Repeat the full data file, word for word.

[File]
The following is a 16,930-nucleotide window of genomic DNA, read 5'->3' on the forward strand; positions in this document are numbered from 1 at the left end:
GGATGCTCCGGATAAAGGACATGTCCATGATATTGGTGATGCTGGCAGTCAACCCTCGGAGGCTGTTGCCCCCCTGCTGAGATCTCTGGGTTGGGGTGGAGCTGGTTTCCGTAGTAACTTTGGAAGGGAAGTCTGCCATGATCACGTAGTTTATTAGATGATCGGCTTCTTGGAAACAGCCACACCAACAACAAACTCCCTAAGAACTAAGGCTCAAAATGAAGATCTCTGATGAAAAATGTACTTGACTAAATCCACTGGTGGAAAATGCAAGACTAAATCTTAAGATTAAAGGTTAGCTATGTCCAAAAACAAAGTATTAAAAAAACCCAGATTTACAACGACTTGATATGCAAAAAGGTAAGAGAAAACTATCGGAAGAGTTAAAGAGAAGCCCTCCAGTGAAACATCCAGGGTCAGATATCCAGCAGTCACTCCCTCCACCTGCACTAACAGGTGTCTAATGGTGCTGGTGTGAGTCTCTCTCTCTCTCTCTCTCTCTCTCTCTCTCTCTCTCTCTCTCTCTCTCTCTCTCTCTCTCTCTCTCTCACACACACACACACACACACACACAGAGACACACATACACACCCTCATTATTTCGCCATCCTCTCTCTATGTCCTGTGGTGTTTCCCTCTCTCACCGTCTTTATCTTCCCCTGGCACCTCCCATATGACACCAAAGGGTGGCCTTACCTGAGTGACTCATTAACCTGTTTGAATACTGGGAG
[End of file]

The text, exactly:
The following is a 16,930-nucleotide window of genomic DNA, read 5'->3' on the forward strand; positions in this document are numbered from 1 at the left end:
GGATGCTCCGGATAAAGGACATGTCCATGATATTGGTGATGCTGGCAGTCAACCCTCGGAGGCTGTTGCCCCCCTGCTGAGATCTCTGGGTTGGGGTGGAGCTGGTTTCCGTAGTAACTTTGGAAGGGAAGTCTGCCATGATCACGTAGTTTATTAGATGATCGGCTTCTTGGAAACAGCCACACCAACAACAAACTCCCTAAGAACTAAGGCTCAAAATGAAGATCTCTGATGAAAAATGTACTTGACTAAATCCACTGGTGGAAAATGCAAGACTAAATCTTAAGATTAAAGGTTAGCTATGTCCAAAAACAAAGTATTAAAAAAACCCAGATTTACAACGACTTGATATGCAAAAAGGTAAGAGAAAACTATCGGAAGAGTTAAAGAGAAGCCCTCCAGTGAAACATCCAGGGTCAGATATCCAGCAGTCACTCCCTCCACCTGCACTAACAGGTGTCTAATGGTGCTGGTGTGAGTCTCTCTCTCTCTCTCTCTCTCTCTCTCTCTCTCTCTCTCTCTCTCTCTCTCTCTCTCTCTCTCTCTCTCACACACACACACACACACACACACAGAGACACACATACACACCCTCATTATTTCGCCATCCTCTCTCTATGTCCTGTGGTGTTTCCCTCTCTCACCGTCTTTATCTTCCCCTGGCACCTCCCATATGACACCAAAGGGTGGCCTTACCTGAGTGACTCATTAACCTGTTTGAATACTGGGAG